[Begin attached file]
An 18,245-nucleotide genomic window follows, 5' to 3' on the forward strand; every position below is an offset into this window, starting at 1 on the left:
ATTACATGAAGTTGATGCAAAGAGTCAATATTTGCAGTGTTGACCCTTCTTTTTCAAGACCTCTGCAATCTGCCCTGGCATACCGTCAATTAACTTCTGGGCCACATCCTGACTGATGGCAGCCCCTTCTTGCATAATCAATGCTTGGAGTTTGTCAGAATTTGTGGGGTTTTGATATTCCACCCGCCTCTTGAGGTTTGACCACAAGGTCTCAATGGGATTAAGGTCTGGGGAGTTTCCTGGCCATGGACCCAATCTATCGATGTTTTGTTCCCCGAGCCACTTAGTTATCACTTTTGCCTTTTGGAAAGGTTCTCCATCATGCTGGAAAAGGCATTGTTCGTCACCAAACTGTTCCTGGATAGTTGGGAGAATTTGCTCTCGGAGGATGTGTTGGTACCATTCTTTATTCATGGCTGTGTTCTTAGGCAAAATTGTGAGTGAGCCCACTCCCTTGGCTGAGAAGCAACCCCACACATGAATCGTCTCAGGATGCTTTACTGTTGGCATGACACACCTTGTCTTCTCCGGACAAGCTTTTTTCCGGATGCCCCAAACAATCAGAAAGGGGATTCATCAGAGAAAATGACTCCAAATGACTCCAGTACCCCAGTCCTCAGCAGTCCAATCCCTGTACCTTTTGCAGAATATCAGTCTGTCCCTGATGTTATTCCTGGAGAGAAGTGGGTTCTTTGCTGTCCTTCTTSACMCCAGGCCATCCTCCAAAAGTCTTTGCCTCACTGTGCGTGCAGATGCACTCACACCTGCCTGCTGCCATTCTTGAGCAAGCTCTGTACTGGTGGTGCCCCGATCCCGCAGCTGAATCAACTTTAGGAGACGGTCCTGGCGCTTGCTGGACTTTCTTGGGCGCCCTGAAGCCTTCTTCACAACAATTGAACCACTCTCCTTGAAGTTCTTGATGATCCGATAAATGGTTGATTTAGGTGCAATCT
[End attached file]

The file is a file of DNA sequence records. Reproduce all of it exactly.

An 18,245-nucleotide genomic window follows, 5' to 3' on the forward strand; every position below is an offset into this window, starting at 1 on the left:
ATTACATGAAGTTGATGCAAAGAGTCAATATTTGCAGTGTTGACCCTTCTTTTTCAAGACCTCTGCAATCTGCCCTGGCATACCGTCAATTAACTTCTGGGCCACATCCTGACTGATGGCAGCCCCTTCTTGCATAATCAATGCTTGGAGTTTGTCAGAATTTGTGGGGTTTTGATATTCCACCCGCCTCTTGAGGTTTGACCACAAGGTCTCAATGGGATTAAGGTCTGGGGAGTTTCCTGGCCATGGACCCAATCTATCGATGTTTTGTTCCCCGAGCCACTTAGTTATCACTTTTGCCTTTTGGAAAGGTTCTCCATCATGCTGGAAAAGGCATTGTTCGTCACCAAACTGTTCCTGGATAGTTGGGAGAATTTGCTCTCGGAGGATGTGTTGGTACCATTCTTTATTCATGGCTGTGTTCTTAGGCAAAATTGTGAGTGAGCCCACTCCCTTGGCTGAGAAGCAACCCCACACATGAATCGTCTCAGGATGCTTTACTGTTGGCATGACACACCTTGTCTTCTCCGGACAAGCTTTTTTCCGGATGCCCCAAACAATCAGAAAGGGGATTCATCAGAGAAAATGACTCCAAATGACTCCAGTACCCCAGTCCTCAGCAGTCCAATCCCTGTACCTTTTGCAGAATATCAGTCTGTCCCTGATGTTATTCCTGGAGAGAAGTGGGTTCTTTGCTGTCCTTCTTSACMCCAGGCCATCCTCCAAAAGTCTTTGCCTCACTGTGCGTGCAGATGCACTCACACCTGCCTGCTGCCATTCTTGAGCAAGCTCTGTACTGGTGGTGCCCCGATCCCGCAGCTGAATCAACTTTAGGAGACGGTCCTGGCGCTTGCTGGACTTTCTTGGGCGCCCTGAAGCCTTCTTCACAACAATTGAACCACTCTCCTTGAAGTTCTTGATGATCCGATAAATGGTTGATTTAGGTGCAATCT